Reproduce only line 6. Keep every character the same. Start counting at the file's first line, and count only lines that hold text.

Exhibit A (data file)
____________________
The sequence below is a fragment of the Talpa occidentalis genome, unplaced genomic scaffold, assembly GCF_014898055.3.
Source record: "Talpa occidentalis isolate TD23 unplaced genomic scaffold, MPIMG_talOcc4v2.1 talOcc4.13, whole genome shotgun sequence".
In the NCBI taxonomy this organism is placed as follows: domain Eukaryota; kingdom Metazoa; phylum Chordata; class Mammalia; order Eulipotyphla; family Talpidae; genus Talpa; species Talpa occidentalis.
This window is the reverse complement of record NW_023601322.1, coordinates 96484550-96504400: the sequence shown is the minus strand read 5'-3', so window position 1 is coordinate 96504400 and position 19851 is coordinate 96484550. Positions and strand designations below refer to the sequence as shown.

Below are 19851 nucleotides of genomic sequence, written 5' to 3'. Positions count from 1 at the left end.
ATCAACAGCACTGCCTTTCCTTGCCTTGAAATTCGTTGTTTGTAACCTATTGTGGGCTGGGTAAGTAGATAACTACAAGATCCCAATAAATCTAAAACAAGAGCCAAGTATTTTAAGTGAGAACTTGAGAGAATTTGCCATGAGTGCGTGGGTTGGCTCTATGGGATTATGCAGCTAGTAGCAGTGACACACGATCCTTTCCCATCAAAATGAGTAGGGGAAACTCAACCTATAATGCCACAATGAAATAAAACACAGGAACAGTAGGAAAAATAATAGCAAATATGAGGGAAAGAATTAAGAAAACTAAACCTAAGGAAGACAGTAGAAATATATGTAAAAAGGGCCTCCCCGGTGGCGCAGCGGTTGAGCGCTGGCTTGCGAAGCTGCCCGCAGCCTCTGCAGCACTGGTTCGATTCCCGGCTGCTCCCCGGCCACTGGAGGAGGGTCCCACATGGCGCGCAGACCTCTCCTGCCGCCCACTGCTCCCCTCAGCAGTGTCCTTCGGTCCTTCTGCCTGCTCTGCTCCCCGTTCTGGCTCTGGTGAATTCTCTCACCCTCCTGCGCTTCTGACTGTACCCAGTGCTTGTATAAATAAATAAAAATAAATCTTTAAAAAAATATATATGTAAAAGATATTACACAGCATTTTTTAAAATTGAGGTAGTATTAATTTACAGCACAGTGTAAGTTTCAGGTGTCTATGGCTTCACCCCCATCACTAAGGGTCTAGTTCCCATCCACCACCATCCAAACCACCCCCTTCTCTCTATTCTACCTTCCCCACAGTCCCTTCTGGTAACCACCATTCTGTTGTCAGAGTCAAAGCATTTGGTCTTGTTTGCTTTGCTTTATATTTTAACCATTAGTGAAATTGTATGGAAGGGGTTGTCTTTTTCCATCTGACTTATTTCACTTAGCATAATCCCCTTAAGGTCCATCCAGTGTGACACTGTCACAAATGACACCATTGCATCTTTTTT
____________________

ATCAACAGCACTGCCTTTCCTTGCCTTGAAATTCGTTGTTTGTAACCTATTGTGGGCTGGGTAAGTAGATAACTACAAGATCCCAATAAATCTAAAACAAGAGCCAAGTATTTTAAGTGAGAACTTGAGAGAATTTGCCATGAGTGCGTGGGTTGGCTCTATGGGATTATGCAGCTAGTAGCAGTGACACACGATCCTTTCCCATCAAAATGAGTAGGGGAAACTCAACCTATAATGCCACAATGAAATAAAACACAGGAACAGTAGGAAAAATAATAGCAAATATGAGGGAAAGAATTAAGAAAACTAAACCTAAGGAAGACAGTAGAAATATATGTAAAAAGGGCCTCCCCGGTGGCGCAGCGGTTGAGCGCTGGCTTGCGAAGCTGCCCGCAGCCTCTGCAGCACTGGTTCGATTCCCGGCTGCTCCCCGGCCACTGGAGGAGGGTCCCACATGGCGCGCAGACCTCTCCTGCCGCCCACTGCTCCCCTCAGCAGTGTCCTTCGGTCCTTCTGCCTGCTCTGCTCCCCGTTCTGGCTCTGGTGAATTCTCTCACCCTCCTGCGCTTCTGACTGTACCCAGTGCTTGTATAAATAAATAAAAATAAATCTTTAAAAAAATATATATGTAAAAGATATTACACAGCATTTTTTAAAATTGAGGTAGTATTAATTTACAGCACAGTGTAAGTTTCAGGTGTCTATGGCTTCACCCCCATCACTAAGGGTCTAGTTCCCATCCACCACCATCCAAACCACCCCCTTCTCTCTATTCTACCTTCCCCACAGTCCCTTCTGGTAACCACCATTCTGTTGTCAGAGTCAAAGCATTTGGTCTTGTTTGCTTTGCTTTATATTTTAACCATTAGTGAAATTGTATGGAAGGGGTTGTCTTTTTCCATCTGACTTATTTCACTTAGCATAATCCCCTTAAGGTCCATCCAGTGTGACACTGTCACAAATGACACCATTGCATCTTTTTT